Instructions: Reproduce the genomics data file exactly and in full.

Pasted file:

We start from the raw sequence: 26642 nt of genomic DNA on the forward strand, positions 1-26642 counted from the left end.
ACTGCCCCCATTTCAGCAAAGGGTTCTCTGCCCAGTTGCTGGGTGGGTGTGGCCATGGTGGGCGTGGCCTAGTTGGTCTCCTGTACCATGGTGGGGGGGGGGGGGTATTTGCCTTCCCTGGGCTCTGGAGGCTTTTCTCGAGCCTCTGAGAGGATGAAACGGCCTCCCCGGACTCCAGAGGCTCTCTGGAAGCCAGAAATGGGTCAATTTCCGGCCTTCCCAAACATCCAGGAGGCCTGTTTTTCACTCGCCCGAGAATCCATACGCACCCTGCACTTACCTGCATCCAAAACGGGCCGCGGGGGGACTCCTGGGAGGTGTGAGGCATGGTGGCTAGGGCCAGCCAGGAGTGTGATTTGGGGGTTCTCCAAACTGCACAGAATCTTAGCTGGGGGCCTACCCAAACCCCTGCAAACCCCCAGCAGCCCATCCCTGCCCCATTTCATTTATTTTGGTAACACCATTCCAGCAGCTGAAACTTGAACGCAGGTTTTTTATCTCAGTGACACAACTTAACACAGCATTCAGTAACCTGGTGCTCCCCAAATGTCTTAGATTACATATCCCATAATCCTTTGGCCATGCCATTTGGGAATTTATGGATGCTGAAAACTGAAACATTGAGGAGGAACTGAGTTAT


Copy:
We start from the raw sequence: 26642 nt of genomic DNA on the forward strand, positions 1-26642 counted from the left end.
ACTGCCCCCATTTCAGCAAAGGGTTCTCTGCCCAGTTGCTGGGTGGGTGTGGCCATGGTGGGCGTGGCCTAGTTGGTCTCCTGTACCATGGTGGGGGGGGGGGGGTATTTGCCTTCCCTGGGCTCTGGAGGCTTTTCTCGAGCCTCTGAGAGGATGAAACGGCCTCCCCGGACTCCAGAGGCTCTCTGGAAGCCAGAAATGGGTCAATTTCCGGCCTTCCCAAACATCCAGGAGGCCTGTTTTTCACTCGCCCGAGAATCCATACGCACCCTGCACTTACCTGCATCCAAAACGGGCCGCGGGGGGACTCCTGGGAGGTGTGAGGCATGGTGGCTAGGGCCAGCCAGGAGTGTGATTTGGGGGTTCTCCAAACTGCACAGAATCTTAGCTGGGGGCCTACCCAAACCCCTGCAAACCCCCAGCAGCCCATCCCTGCCCCATTTCATTTATTTTGGTAACACCATTCCAGCAGCTGAAACTTGAACGCAGGTTTTTTATCTCAGTGACACAACTTAACACAGCATTCAGTAACCTGGTGCTCCCCAAATGTCTTAGATTACATATCCCATAATCCTTTGGCCATGCCATTTGGGAATTTATGGATGCTGAAAACTGAAACATTGAGGAGGAACTGAGTTAT